Reusing old articles without admitting it, as the new young  New Yorker  writer Jonah Lehrer did , is something you really shouldn’t do. You know you shouldn’t do it because it fails to pass a very simple test. As a writer for the website Gawker put it (the link is in the article linked to above),

A good rule of thumb for writers who are concerned about whether they’re reusing too much old material is to simply ask themselves, “Would my editor be okay if I told him how much of this is reused?” The answer will be “no,” so then you can stop reusing things, you lazy bum. In the event that the answer is “yes,” you probably work somewhere near the bottom of the media barrel, like at an internet blog. Sorry.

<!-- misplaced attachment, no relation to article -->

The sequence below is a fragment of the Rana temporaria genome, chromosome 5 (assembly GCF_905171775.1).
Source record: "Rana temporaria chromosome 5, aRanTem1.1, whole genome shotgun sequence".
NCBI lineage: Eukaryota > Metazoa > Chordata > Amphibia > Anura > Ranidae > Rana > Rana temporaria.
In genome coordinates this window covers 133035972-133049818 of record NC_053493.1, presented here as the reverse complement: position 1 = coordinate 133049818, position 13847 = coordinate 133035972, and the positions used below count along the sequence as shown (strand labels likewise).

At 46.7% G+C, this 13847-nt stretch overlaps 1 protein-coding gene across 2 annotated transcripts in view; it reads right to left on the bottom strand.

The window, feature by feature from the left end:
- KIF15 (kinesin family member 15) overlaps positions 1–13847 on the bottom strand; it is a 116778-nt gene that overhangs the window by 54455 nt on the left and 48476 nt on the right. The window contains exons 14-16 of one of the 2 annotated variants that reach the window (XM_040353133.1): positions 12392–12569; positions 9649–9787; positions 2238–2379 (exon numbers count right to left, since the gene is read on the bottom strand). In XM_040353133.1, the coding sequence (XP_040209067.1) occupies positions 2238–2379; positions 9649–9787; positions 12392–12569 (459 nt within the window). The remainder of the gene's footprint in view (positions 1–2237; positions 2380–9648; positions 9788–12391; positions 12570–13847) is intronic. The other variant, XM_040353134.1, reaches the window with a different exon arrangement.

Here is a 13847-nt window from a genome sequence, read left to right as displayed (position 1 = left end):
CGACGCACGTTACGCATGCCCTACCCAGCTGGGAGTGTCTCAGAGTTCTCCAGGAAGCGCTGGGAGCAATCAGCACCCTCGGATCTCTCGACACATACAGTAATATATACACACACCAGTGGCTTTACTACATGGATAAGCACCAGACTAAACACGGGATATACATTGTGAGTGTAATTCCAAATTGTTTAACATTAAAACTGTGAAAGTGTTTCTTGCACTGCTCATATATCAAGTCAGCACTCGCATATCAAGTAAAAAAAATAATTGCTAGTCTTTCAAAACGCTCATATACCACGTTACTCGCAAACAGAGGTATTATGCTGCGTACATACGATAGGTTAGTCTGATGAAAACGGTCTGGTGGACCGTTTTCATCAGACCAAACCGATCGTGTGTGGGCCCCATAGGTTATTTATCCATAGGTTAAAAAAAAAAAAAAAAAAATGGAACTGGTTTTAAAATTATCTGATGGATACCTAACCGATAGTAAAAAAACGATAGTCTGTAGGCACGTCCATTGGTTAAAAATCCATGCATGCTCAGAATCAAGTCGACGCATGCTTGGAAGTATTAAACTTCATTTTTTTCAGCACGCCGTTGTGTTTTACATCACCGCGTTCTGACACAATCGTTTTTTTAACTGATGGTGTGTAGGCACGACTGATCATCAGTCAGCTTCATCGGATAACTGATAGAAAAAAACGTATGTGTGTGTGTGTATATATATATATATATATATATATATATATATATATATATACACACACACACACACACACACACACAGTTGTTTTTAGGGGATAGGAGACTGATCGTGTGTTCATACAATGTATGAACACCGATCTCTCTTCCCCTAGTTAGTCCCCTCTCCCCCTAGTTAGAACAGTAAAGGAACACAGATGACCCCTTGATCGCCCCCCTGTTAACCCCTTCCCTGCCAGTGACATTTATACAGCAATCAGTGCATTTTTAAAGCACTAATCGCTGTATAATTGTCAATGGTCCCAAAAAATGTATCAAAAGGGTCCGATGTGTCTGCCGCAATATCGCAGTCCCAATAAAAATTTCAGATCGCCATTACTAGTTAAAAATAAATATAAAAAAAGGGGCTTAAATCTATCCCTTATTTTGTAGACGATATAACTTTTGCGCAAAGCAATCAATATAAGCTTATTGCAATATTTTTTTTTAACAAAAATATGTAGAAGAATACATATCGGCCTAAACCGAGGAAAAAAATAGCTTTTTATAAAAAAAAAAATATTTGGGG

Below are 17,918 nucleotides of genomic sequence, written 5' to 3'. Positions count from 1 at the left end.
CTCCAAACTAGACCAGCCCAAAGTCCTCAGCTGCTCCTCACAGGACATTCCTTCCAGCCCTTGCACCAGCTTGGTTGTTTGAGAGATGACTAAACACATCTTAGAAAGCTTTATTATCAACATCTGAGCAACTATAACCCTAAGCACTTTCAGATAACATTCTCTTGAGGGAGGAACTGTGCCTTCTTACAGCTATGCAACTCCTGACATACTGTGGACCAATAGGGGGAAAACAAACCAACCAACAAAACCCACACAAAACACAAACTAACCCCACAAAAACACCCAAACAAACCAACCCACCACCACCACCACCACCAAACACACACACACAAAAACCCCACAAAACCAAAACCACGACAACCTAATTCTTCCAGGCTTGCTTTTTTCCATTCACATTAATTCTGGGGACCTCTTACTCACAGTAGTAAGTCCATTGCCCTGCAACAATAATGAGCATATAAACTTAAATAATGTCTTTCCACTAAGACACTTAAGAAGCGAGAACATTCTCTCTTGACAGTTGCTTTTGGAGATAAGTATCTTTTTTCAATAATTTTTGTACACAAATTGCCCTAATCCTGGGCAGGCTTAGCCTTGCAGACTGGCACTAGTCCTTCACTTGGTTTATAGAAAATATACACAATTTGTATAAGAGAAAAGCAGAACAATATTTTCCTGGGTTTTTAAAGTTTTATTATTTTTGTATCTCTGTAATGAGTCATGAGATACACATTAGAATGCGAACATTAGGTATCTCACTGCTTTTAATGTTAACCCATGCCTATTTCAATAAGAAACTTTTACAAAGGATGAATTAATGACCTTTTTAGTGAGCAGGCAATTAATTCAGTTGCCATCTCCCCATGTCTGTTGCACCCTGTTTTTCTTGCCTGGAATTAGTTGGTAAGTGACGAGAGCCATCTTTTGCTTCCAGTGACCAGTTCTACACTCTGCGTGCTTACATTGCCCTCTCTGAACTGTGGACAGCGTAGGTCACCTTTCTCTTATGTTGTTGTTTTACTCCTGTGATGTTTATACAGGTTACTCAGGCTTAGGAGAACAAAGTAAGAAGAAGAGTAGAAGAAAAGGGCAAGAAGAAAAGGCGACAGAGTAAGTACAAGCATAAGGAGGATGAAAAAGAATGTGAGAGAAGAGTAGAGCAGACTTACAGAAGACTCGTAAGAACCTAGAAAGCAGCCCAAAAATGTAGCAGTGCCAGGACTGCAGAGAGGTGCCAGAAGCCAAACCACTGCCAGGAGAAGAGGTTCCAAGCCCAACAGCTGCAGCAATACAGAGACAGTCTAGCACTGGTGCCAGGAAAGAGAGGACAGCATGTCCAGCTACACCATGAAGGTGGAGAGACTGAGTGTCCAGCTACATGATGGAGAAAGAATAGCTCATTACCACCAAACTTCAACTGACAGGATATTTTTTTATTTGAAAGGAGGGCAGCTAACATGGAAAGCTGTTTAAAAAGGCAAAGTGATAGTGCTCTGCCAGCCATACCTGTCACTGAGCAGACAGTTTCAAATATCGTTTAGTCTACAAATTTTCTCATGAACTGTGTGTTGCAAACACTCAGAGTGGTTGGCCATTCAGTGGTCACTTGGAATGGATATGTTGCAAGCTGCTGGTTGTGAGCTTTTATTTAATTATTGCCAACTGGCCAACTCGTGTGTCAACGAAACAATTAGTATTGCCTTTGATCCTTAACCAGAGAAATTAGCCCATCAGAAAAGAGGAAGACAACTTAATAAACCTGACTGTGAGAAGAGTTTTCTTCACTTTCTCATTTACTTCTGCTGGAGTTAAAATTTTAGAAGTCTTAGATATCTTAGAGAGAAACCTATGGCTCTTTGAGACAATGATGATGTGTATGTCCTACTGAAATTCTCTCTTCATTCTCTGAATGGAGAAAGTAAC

“Could I get away with this if I told the truth?” is a good question for other enterprises than journalism.

Interesting to me was the response of many of the writers and blog commenters to the story: their flat out simple black-and-white you-just-don’t-do-that moralism. It’s a note you don’t often hear when someone’s sins are discussed on such websites (unless those sins are racism, homophobia, sexism, fundamentalism, conservatism, etc.). There are a number of clueless defenders among the commenters, but all in all, the responses are cheering.

Here’s a slightly newer and more damning story , for those who are interested in Lehrer’s career.

Articles by David Mills

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